Tags: Awareness, Bici Digna, city of lights, education, GiveMe3, REI, spanish
City of Lights/LACBC, in proud partnership with LADOT and REI, recently kicked off some brainstorm meetings with some BiciDignarios and day laborers we work with to create Los Angeles’ first ever Spanish-language bike PSA bus shelter ad.
Many of you may be familiar with the Give Me 3 bus shelter public awareness campaign LACBC and Midnight Ridazz spearheaded in 2010 with LADOT. To much fanfare, they debuted throughout thousands of bus shelters in the County and led to the Mayor and California Bicycle Coalition‘s campaign to get a Statewide 3-foot passing law.
Now, LACBC is collaborating again, this time with REI’s Spanish language Community Relations Department Staff and LADOT to educate the public about cyclists’ rights again, en español! The process has been entirely led by Spanish speaking cyclists from the CARECEN and IDEPSCA day labor centers. Via popular education methods, City of Lights has facilitated the creative brainstorming process, turning the City’s public education opportunity into a cutting edge, culturally relevant, bottom up awareness ad, by and for Latina/o communities.
At several different meetings, BiciDignarios and other cyclists convened to brainstorm themes and slogans addressing both cyclists and motorists on issues most important to them. This ranged from sharing the road, cyclist and motorist awareness, environmental, and safety messaging. They then refined 30 messages to be catchier and shorter, finally selecting the top 5 at yesterday’s meeting.
More updates to come as we wait for graphic designs and the final(!) vote by the BiciDignarios on the winning design. The final design is expected to get printed by the City and put up in 10,000 bus shelters Countywide.
Tags: 4th Street Bicycle Boulevard, Accomplishments, Anti-Harassment, CicLAvia, city of lights, GiveMe3, LA Bike Plan, LA River Ride, Measure R
2010 has been a very good year for LACBC and the bicycling community. We have continued to increase our staff, grown our email list, increased our membership numbers by 10% and have also enjoyed multiple campaign successes. Our regional reach has expanded to include cities such as Culver City, Santa Monica, Beverly Hills, South Bay, and Long Beach, and we continue to become more active with low-income immigrant communities. New bicycle advocacy chapters, such as South Bay Bicycle Coalition and Culver City Bicycle Coalition, were created in partnership with LACBC while already existing groups like Santa Monica Spoke and UCLA Bicycle Coalition have only grown stronger.Through grants and fees for service, we’ve had a an increase in Bike Valet gigs and a win of 2 major grants from the County Department of Health (a third in which we’re a partner on) and the David Bohnett Foundation.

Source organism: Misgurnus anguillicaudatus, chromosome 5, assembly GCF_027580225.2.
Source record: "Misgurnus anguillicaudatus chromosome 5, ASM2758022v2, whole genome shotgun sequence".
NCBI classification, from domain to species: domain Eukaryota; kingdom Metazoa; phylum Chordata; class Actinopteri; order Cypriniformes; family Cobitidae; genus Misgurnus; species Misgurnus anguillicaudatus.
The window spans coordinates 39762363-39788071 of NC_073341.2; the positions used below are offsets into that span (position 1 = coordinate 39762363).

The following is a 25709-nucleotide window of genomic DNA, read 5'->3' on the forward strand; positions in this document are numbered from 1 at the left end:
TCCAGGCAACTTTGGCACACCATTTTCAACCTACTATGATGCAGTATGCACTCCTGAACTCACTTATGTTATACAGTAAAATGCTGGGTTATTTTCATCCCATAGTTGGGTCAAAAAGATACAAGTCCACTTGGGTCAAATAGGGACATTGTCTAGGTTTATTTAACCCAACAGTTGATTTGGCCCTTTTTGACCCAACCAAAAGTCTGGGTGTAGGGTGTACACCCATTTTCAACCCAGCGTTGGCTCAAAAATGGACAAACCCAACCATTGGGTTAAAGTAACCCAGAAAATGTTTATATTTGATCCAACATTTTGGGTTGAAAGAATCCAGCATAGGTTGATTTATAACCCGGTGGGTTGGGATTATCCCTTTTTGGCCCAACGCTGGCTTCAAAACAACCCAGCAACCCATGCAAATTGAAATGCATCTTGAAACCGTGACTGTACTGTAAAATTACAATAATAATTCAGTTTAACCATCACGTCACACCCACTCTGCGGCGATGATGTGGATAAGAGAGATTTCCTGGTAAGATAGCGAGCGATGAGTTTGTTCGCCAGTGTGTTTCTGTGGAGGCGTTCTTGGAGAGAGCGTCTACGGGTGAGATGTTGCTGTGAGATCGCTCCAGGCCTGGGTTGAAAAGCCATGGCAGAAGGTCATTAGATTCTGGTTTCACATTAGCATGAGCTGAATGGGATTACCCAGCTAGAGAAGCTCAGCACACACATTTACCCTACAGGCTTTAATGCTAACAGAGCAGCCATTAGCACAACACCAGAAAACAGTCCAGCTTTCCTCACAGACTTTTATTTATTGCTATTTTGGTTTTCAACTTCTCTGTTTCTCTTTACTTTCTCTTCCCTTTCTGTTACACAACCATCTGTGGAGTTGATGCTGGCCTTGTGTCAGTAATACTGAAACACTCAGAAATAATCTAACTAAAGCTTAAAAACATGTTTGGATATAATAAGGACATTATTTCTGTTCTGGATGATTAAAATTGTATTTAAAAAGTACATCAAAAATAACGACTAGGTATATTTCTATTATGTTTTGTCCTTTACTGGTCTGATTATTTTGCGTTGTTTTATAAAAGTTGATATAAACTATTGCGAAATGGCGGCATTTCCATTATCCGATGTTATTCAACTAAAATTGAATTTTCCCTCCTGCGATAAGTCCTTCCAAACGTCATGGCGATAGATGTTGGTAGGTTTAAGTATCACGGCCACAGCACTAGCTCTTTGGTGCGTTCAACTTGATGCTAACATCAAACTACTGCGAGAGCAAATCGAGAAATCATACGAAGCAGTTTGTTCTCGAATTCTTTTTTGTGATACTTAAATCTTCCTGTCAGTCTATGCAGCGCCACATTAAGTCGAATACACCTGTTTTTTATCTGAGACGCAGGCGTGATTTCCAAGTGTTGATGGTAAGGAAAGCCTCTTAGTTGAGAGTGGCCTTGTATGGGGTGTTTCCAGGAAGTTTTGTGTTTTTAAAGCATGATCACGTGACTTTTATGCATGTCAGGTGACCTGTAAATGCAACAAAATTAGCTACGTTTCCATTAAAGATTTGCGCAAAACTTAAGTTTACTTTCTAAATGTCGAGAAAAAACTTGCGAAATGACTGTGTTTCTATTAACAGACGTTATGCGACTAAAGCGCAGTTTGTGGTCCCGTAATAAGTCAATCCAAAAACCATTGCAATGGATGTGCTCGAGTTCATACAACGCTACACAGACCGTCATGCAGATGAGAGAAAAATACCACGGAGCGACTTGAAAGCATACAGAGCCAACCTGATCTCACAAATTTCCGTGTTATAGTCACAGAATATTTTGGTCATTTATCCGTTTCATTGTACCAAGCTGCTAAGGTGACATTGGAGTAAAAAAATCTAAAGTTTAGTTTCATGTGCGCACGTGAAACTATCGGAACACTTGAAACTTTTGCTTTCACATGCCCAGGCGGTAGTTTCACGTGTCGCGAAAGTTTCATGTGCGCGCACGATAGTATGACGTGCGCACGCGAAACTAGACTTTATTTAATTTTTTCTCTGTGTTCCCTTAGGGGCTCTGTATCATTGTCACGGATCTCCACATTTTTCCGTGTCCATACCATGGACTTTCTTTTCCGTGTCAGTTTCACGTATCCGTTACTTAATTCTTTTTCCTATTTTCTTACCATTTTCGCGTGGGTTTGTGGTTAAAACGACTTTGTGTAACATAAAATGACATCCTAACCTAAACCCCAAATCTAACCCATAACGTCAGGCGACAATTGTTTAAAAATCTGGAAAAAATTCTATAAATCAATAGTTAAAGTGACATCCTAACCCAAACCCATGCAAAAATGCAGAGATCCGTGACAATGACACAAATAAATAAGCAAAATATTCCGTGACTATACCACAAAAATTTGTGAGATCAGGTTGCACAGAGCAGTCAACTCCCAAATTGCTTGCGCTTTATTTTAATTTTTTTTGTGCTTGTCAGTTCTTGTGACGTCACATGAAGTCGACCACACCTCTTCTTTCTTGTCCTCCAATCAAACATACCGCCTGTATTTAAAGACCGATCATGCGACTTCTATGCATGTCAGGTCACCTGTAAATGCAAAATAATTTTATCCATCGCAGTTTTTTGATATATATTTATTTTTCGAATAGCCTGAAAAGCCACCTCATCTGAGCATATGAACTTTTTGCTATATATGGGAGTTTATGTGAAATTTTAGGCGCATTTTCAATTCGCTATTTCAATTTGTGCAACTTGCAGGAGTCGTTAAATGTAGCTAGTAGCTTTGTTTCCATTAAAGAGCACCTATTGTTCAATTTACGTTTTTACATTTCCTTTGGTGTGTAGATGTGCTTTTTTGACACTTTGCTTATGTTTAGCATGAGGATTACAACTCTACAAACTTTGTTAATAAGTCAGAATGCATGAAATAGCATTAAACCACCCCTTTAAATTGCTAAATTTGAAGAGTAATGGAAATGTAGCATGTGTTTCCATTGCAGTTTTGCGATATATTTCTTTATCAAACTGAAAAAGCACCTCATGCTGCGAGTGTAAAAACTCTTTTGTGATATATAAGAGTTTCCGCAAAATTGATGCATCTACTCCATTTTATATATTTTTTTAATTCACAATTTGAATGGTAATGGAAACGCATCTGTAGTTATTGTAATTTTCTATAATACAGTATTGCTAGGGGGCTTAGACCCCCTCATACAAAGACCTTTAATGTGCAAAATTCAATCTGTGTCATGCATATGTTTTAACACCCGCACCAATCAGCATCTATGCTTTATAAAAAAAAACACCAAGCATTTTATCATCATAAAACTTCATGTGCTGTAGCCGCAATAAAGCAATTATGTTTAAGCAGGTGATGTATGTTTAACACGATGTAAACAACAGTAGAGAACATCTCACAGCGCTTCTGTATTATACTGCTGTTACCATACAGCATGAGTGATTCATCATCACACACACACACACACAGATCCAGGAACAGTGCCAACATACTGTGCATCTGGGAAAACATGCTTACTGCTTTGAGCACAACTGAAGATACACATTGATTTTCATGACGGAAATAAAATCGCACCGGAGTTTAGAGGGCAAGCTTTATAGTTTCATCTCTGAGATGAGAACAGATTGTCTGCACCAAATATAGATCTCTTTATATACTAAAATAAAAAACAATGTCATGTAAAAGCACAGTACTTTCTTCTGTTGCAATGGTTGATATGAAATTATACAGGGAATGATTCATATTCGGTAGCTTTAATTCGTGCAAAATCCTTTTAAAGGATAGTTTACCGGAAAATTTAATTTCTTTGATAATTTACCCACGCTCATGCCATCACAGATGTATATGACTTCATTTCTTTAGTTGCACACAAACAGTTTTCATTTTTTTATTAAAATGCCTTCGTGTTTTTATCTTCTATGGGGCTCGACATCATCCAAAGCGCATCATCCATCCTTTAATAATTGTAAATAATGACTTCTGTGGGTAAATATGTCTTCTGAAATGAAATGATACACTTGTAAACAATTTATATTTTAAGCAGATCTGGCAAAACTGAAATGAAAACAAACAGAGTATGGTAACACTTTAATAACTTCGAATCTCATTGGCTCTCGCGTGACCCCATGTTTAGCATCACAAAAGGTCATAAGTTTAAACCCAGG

Some of our 2010 Campaign accomplishments include the striping of the 1st Sharrows in Los Angeles. After 6 years of relentless delays, LACBC was able to celebrate the striping of Sharrows on 6 streets throughout the City of Los Angeles. Sharrows have also been added to the LA City Bike Plan as an additional bikeway marking to be implemented on Class III Bike Routes.
Throughout the year, LACBC has met with key City Councilmembers, Mayoral staff, LADOT, the City Planning Department and other advocates to address cyclists’ concerns, build political support, and gain commitments for a stronger L.A. City Bike Plan. We continued our efforts started in 2009 with the Better Bike Plan Campaign to reach out beyond the cyclist community to gain backing from public health organizations, environmental groups, chamber of commerce, community organizations, and neighborhood councils. After two years of work, the City of Los Angeles’ Department of City Planning released the final draft of the 2010 LA Bike Plan in December and through the collaborative efforts of LACBC, Bikeside, Joe Linton and City Planning we have been able to gain the approval from the Planning Commission on a Plan that we can all support.
Measure R 10% for Bike/Ped After nearly two years of petitioning the Metro Board, Mayor Villaraigosa and City Council, LACBC helped secure a full 10% of Measure R Local Return funds for bicycle and pedestrian projects for the 2011 fiscal year. On April 28th, 2010, the final votes were cast and cheers rang out through the chamber as bicyclists and pedestrians emerged victorious with an 11-3 yes vote. This is a groundbreaking change for LADOT and an exciting opportunity for our city to shift towards more sustainable, healthy and safe transportation by providing a continuous source of revenue to do so.